A patient at Doncaster Royal Infirmary had to have her leg amputated following an accidental injection of disinfectant.
The incident is revealed in a report by MPs into the work of the Parliamentary and Health Service Ombudsman.
Bosses at the Doncaster hospital today stressed the incident, which affected a woman named only as Gina, is now used as an example as good practice because it was used to help make sure lessons were learned.
Gina had to have her leg amputated following the accidental injection at DRI, which happened in 2013.
Doncaster and Bassetlaw Hospitals NHS Foundation Trust published a video clip on YouTube entitled ‘The Human Factor: Learning from Gina’s Story’ in September 2014 for staff and organisations across the NHS. It was offered an example of the lessons that can be learnt from local investigations.
Sewa Singh, Medical Director at Doncaster and Bassetlaw Hospitals, said: “We are pleased that the enquiry recognised that Gina’s story is an example of good practice for the NHS.
“Patient safety is at the forefront of everything we do at DBH and if there are any mistakes we make sure that we carry out a thorough investigation, share the findings with patients and their families and ensure Trust wide learning.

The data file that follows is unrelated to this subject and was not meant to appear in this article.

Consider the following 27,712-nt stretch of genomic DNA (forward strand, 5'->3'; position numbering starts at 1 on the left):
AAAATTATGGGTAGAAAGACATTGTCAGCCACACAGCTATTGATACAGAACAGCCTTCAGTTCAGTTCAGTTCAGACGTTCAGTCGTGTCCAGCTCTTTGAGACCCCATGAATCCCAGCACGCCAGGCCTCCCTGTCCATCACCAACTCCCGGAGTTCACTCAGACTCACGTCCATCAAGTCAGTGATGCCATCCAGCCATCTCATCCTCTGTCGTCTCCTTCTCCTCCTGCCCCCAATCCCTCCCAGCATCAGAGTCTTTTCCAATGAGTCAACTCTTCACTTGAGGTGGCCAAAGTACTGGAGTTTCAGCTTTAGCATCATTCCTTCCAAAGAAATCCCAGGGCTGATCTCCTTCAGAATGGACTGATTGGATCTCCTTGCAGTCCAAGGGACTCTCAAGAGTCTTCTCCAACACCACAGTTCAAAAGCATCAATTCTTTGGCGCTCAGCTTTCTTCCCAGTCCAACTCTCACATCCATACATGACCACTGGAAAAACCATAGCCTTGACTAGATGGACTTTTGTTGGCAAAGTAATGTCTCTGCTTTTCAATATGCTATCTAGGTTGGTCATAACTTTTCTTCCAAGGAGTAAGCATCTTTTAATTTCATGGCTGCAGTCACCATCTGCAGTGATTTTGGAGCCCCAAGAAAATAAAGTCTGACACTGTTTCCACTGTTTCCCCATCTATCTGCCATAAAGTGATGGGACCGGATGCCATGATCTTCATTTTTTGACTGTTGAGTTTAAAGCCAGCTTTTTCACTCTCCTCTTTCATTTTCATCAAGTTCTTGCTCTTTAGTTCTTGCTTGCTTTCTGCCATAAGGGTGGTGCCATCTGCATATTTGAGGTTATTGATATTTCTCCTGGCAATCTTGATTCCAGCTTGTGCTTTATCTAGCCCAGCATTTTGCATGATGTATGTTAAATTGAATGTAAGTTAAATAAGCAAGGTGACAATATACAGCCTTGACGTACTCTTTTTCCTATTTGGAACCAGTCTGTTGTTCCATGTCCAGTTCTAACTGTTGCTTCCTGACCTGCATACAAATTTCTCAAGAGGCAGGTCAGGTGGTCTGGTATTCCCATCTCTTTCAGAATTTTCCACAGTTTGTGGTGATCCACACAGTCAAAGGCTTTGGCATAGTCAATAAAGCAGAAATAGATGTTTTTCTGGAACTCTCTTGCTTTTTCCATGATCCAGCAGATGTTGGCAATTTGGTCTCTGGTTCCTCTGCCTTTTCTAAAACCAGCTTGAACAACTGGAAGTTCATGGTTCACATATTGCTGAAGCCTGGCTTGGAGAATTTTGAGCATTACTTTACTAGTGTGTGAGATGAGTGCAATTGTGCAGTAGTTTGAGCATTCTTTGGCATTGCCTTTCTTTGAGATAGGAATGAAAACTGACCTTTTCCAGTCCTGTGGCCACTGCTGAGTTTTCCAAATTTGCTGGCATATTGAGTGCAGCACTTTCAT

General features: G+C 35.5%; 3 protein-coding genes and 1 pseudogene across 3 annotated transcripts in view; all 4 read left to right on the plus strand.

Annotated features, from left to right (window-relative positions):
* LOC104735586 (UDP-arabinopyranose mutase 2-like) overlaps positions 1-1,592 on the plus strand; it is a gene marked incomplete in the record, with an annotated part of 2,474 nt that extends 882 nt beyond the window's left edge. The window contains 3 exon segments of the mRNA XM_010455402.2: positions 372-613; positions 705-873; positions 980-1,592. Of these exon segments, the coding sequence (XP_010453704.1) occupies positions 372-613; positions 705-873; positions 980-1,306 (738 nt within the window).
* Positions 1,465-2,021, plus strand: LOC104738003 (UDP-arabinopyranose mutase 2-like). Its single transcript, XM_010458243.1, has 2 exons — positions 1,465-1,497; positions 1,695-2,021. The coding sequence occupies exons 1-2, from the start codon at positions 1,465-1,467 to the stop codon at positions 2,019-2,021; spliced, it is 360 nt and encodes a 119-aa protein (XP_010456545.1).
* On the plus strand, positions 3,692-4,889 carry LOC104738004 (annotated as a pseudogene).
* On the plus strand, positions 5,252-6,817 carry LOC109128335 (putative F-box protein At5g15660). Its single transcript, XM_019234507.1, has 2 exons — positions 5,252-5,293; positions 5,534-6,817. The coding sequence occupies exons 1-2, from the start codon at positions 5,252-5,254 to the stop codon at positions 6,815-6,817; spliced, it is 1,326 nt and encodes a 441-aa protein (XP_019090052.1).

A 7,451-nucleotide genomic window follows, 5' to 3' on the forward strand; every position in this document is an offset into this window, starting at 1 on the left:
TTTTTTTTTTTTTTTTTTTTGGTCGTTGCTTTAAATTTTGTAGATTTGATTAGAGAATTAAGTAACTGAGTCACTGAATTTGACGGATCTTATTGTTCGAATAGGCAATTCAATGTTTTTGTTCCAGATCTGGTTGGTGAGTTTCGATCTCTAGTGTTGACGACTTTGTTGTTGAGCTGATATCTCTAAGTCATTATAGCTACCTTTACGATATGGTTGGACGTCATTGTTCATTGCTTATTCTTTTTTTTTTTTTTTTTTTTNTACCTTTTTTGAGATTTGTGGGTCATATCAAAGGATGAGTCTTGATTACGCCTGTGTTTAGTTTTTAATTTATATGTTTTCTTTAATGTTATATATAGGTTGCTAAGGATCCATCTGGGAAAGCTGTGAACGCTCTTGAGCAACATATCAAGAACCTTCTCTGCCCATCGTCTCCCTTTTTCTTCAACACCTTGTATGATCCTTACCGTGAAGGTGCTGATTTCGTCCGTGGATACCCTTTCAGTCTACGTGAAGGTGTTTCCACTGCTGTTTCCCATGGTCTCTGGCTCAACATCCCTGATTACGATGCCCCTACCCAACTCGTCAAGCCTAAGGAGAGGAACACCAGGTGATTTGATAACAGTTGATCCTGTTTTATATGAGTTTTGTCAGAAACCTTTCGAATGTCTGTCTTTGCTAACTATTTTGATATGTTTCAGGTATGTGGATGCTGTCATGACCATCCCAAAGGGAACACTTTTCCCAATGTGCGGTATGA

“We worked closely with Gina and her husband to make an educational video called ‘Gina’s Story’ that drives home the importance of patient safety and our safety culture and we can’t thank them enough for helping us with this. The inspiring educational video was shared widely both within the organisation, and to other hospitals as we wanted to ensure that no-one else goes through the same experience.”
The incident is mentioned in an MPs’ report which found the NHS ombudsman has been ‘defensive’ and caused ‘pain’ by its reluctance to admit mistakes when investigating patients’ complaints.
It said serious questions had been raised about the Parliamentary and Health Service Ombudsman which has caused ‘considerable anguish’ when it has failed to uncover the truth, it said.
The Public Administration Select Committee has now called for a new independent body to investigate clinical failures before they reach the ombudsman to transform the safety culture of the NHS.
Current systems are complicated, take too long and are preoccupied with blame or avoiding financial liability, the committee warned. There are more than 12,000 avoidable hospital deaths every year, the Department of Health estimates, while more than 10,000 serious incidents are reported to NHS England annually.